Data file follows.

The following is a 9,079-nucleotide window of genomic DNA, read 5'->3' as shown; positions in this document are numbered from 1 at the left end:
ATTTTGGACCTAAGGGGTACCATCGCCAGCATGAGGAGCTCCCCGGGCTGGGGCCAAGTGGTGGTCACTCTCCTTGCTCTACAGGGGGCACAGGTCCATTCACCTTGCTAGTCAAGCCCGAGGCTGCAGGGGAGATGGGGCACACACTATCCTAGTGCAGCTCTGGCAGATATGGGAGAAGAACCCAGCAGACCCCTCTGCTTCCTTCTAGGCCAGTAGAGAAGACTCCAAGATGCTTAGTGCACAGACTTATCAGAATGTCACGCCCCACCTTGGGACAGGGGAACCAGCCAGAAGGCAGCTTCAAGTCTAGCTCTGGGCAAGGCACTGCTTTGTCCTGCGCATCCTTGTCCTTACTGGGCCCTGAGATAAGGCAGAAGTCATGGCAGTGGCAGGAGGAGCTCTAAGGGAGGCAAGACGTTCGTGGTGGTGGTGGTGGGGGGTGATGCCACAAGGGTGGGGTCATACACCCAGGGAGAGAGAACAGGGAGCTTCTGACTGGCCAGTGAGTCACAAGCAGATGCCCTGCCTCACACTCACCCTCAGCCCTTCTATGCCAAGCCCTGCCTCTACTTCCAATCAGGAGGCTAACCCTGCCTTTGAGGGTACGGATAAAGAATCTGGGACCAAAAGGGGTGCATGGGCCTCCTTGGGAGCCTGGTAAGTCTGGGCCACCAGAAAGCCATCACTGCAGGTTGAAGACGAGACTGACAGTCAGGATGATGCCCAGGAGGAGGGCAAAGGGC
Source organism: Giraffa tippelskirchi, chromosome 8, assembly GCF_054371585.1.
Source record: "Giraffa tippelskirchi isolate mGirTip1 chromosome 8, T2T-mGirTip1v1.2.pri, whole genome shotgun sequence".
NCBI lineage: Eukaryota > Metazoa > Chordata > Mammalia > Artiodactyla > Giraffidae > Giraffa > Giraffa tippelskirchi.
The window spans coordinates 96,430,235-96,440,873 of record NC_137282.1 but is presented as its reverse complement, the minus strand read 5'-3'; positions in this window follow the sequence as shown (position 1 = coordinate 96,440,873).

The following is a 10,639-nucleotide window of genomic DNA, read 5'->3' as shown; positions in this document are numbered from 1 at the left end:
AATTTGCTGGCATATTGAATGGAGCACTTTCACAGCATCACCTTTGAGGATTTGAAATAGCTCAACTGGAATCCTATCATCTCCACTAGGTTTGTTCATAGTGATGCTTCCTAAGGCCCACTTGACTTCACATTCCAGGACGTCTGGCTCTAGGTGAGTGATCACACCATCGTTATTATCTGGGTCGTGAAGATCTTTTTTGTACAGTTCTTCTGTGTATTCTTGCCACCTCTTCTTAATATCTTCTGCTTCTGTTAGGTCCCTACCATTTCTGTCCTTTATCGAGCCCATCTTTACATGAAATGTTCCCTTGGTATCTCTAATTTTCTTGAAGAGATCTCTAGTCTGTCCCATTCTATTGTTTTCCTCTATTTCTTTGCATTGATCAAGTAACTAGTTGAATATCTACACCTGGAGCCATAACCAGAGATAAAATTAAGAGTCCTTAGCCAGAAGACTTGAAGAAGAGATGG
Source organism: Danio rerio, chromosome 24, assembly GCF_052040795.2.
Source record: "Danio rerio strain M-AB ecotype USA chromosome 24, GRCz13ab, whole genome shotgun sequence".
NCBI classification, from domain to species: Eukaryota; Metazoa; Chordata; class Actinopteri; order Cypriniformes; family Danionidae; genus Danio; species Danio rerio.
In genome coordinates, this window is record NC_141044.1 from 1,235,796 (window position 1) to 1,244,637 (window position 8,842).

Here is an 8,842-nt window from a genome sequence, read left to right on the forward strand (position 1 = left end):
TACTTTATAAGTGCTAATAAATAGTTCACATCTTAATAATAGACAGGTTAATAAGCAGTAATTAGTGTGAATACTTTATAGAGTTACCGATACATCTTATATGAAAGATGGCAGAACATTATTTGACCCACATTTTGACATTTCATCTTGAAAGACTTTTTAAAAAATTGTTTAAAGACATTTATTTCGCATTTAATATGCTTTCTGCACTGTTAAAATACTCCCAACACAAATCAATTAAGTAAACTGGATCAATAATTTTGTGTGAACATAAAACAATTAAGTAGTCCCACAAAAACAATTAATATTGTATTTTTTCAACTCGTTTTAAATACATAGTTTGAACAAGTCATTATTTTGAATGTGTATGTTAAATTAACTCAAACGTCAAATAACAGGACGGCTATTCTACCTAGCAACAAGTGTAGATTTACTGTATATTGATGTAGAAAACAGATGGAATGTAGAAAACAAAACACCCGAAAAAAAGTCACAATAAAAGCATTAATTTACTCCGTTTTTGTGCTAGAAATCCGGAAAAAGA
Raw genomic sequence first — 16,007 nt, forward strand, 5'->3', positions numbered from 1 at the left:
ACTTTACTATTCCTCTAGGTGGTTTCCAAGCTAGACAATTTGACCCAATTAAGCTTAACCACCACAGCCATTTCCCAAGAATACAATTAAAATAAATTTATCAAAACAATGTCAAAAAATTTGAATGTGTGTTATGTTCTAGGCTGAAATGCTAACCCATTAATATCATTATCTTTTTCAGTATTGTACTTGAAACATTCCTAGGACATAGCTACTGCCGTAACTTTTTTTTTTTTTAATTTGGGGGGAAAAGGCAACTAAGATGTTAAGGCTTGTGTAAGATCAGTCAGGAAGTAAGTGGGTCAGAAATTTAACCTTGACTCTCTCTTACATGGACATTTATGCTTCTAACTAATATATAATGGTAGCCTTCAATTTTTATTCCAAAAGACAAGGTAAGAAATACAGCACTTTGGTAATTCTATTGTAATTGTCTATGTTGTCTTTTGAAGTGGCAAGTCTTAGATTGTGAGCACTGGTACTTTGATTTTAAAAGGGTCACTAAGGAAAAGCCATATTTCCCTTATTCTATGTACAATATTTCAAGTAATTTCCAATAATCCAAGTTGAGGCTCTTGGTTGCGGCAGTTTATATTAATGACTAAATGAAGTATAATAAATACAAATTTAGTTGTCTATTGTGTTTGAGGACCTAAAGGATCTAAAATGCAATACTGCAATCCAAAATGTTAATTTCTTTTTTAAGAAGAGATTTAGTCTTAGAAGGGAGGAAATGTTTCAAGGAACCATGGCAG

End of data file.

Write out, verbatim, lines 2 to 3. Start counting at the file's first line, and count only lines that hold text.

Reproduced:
ATTTTGGACCTAAGGGGTACCATCGCCAGCATGAGGAGCTCCCCGGGCTGGGGCCAAGTGGTGGTCACTCTCCTTGCTCTACAGGGGGCACAGGTCCATTCACCTTGCTAGTCAAGCCCGAGGCTGCAGGGGAGATGGGGCACACACTATCCTAGTGCAGCTCTGGCAGATATGGGAGAAGAACCCAGCAGACCCCTCTGCTTCCTTCTAGGCCAGTAGAGAAGACTCCAAGATGCTTAGTGCACAGACTTATCAGAATGTCACGCCCCACCTTGGGACAGGGGAACCAGCCAGAAGGCAGCTTCAAGTCTAGCTCTGGGCAAGGCACTGCTTTGTCCTGCGCATCCTTGTCCTTACTGGGCCCTGAGATAAGGCAGAAGTCATGGCAGTGGCAGGAGGAGCTCTAAGGGAGGCAAGACGTTCGTGGTGGTGGTGGTGGGGGGTGATGCCACAAGGGTGGGGTCATACACCCAGGGAGAGAGAACAGGGAGCTTCTGACTGGCCAGTGAGTCACAAGCAGATGCCCTGCCTCACACTCACCCTCAGCCCTTCTATGCCAAGCCCTGCCTCTACTTCCAATCAGGAGGCTAACCCTGCCTTTGAGGGTACGGATAAAGAATCTGGGACCAAAAGGGGTGCATGGGCCTCCTTGGGAGCCTGGTAAGTCTGGGCCACCAGAAAGCCATCACTGCAGGTTGAAGACGAGACTGACAGTCAGGATGATGCCCAGGAGGAGGGCAAAGGGC
Source organism: Giraffa tippelskirchi, chromosome 8, assembly GCF_054371585.1.